Pilot's Guide to Avionics 2015-16 Edition - 47
Photo by Dave Higdon, PhotoProse Productions
BendixKing's KLR 10 angle-of-attack
Who says timing isn't everything?
A lot of fatal accidents in general aviation are related
to low-speed loss of control, according to the FAA and
National Transportation Safety Board officials. Industry
groups, such as the National Business Aviation Association
and the Aircraft Owners and Pilots Association, are putting
a greater focus on reducing LOC accidents.
These same safety experts across the board view the
increased situational awareness from an AoA as a better
way to address a frequent accident cause than sticking
solely with the airspeed indicator as a guide in those
situations where LOC is most dangerous.
The frequency and preventable nature of loss-of-control
accidents helped drive the increased availability and
use of AoA indicator systems. The FAA's February 2014
approval of new, nonrequired AoA systems for installation
in Part 23 aircraft requires ASTM compliance under the
ASTM consensus standards. Such AoA systems are
Expect to see more ways the Part 23 rewrite
and ASTM standards are bringing today's standard
capabilities at costs lower than ever before - using ASTM
standards as the springboard to the Part 23 compliance.
In the interim, the safety push building on these new AoA
systems opens a new market to repair shops and installers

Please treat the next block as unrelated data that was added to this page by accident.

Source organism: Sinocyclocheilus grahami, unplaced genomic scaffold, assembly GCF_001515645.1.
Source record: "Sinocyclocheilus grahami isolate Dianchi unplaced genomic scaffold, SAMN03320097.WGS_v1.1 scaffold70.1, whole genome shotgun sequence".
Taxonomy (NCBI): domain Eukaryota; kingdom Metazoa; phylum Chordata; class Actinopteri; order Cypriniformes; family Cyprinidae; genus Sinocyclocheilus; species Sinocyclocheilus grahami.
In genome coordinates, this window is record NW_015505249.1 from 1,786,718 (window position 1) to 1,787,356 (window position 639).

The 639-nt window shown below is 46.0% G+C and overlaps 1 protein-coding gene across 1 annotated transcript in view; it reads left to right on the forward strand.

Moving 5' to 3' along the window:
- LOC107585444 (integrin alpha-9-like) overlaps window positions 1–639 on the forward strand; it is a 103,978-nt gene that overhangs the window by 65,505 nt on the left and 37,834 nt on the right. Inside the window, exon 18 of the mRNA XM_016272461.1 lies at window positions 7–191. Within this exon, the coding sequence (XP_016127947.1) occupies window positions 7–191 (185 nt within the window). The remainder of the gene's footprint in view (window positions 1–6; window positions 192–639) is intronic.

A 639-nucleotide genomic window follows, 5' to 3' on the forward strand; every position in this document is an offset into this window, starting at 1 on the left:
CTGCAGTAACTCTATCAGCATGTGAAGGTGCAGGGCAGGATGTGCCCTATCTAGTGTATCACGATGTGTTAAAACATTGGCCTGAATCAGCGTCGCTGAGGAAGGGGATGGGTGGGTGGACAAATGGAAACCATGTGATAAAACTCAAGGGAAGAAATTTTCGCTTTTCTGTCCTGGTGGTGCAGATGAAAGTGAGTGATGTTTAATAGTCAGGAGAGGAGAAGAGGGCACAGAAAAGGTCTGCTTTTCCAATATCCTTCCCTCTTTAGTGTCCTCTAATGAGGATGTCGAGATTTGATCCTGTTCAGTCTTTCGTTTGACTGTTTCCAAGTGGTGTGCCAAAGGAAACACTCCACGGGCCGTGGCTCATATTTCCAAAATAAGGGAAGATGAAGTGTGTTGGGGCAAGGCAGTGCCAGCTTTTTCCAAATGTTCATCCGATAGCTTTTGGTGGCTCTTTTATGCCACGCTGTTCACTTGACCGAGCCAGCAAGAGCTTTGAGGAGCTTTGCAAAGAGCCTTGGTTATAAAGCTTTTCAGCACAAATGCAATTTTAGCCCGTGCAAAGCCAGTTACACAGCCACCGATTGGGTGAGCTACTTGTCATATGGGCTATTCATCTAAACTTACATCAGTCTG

to help aircraft owners benefit from these new tools.
The old-familiar in a new-less-expensive form
Turbine-powered aircraft crews generally know the
benefits of an AoA system; ditto for military-trained
aviators who start using AoA systems at the start of
Despite the pilot numbers such backgrounds
portent, an AoA system remains a relative rarity in
the majority of general aviation aircraft. Systems
compatible with the budgets of thousands of pistonsingle and piston-twin aircraft have largely been
nonexistent, particularly compared to the simplicity and
low cost of stall-warning systems.
Where options existed, a large body of pilots
generally failed to recognize or embrace the
significance of the functional differences between AoA
systems, airspeed indicators and stall-warning systems
- or they were put off by these systems' costs.
Beyond the lower costs of the new systems
available under F3011-13, the new AoA systems make
up for the shortcomings of ASI and stall-avoidance
alarms - and the differences in usefulness factor into
their embrace in coming safety campaigns planned by
authorities to try to counter an alarming rise in loss-ofcontrol accidents in general aviation.
Pilots previously trained in an environment that
accentuates the AoA system for stall avoidance expect
to see AoA systems as an element in pending efforts to
reduce LOC accidents.
AoA systems adjust for variations in bank angle,
approach attitude and density altitude in ways
that make them a more-accurate tool for avoiding
unintended stall or simply flying at an incorrect attitude
for the situation.
LOC: They come in many forms
In early May 2014, the NTSB played host to
a seminar highlighting lessons learned from its
investigations of general aviation accidents involving
aerodynamic stalls and loss of control. The catalyst
to the seminar was the trend in accidents attributed
to "loss of control in flight" - today's most-common
defining event in fatal crashes among the personal
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